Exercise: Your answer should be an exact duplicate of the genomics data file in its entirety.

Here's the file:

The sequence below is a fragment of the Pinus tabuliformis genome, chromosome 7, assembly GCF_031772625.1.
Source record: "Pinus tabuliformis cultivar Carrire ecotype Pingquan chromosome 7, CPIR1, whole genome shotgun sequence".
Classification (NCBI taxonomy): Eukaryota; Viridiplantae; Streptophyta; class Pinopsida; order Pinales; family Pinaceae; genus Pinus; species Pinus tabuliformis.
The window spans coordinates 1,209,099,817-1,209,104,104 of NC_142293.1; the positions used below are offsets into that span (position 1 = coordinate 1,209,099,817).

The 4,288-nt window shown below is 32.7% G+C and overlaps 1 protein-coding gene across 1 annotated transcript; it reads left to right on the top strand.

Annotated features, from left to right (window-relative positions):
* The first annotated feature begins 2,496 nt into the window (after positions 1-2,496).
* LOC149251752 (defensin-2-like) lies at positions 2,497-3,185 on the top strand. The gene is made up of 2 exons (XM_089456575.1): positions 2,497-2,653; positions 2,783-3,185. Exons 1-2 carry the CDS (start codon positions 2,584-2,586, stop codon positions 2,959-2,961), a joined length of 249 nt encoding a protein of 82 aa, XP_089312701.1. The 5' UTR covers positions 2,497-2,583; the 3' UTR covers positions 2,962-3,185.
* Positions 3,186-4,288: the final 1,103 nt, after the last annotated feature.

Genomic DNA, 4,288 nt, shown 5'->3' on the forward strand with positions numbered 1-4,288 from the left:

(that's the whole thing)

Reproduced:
The sequence below is a fragment of the Pinus tabuliformis genome, chromosome 7, assembly GCF_031772625.1.
Source record: "Pinus tabuliformis cultivar Carrire ecotype Pingquan chromosome 7, CPIR1, whole genome shotgun sequence".
Classification (NCBI taxonomy): Eukaryota; Viridiplantae; Streptophyta; class Pinopsida; order Pinales; family Pinaceae; genus Pinus; species Pinus tabuliformis.
The window spans coordinates 1,209,099,817-1,209,104,104 of NC_142293.1; the positions used below are offsets into that span (position 1 = coordinate 1,209,099,817).

The 4,288-nt window shown below is 32.7% G+C and overlaps 1 protein-coding gene across 1 annotated transcript; it reads left to right on the top strand.

Annotated features, from left to right (window-relative positions):
* The first annotated feature begins 2,496 nt into the window (after positions 1-2,496).
* LOC149251752 (defensin-2-like) lies at positions 2,497-3,185 on the top strand. The gene is made up of 2 exons (XM_089456575.1): positions 2,497-2,653; positions 2,783-3,185. Exons 1-2 carry the CDS (start codon positions 2,584-2,586, stop codon positions 2,959-2,961), a joined length of 249 nt encoding a protein of 82 aa, XP_089312701.1. The 5' UTR covers positions 2,497-2,583; the 3' UTR covers positions 2,962-3,185.
* Positions 3,186-4,288: the final 1,103 nt, after the last annotated feature.

Genomic DNA, 4,288 nt, shown 5'->3' on the forward strand with positions numbered 1-4,288 from the left: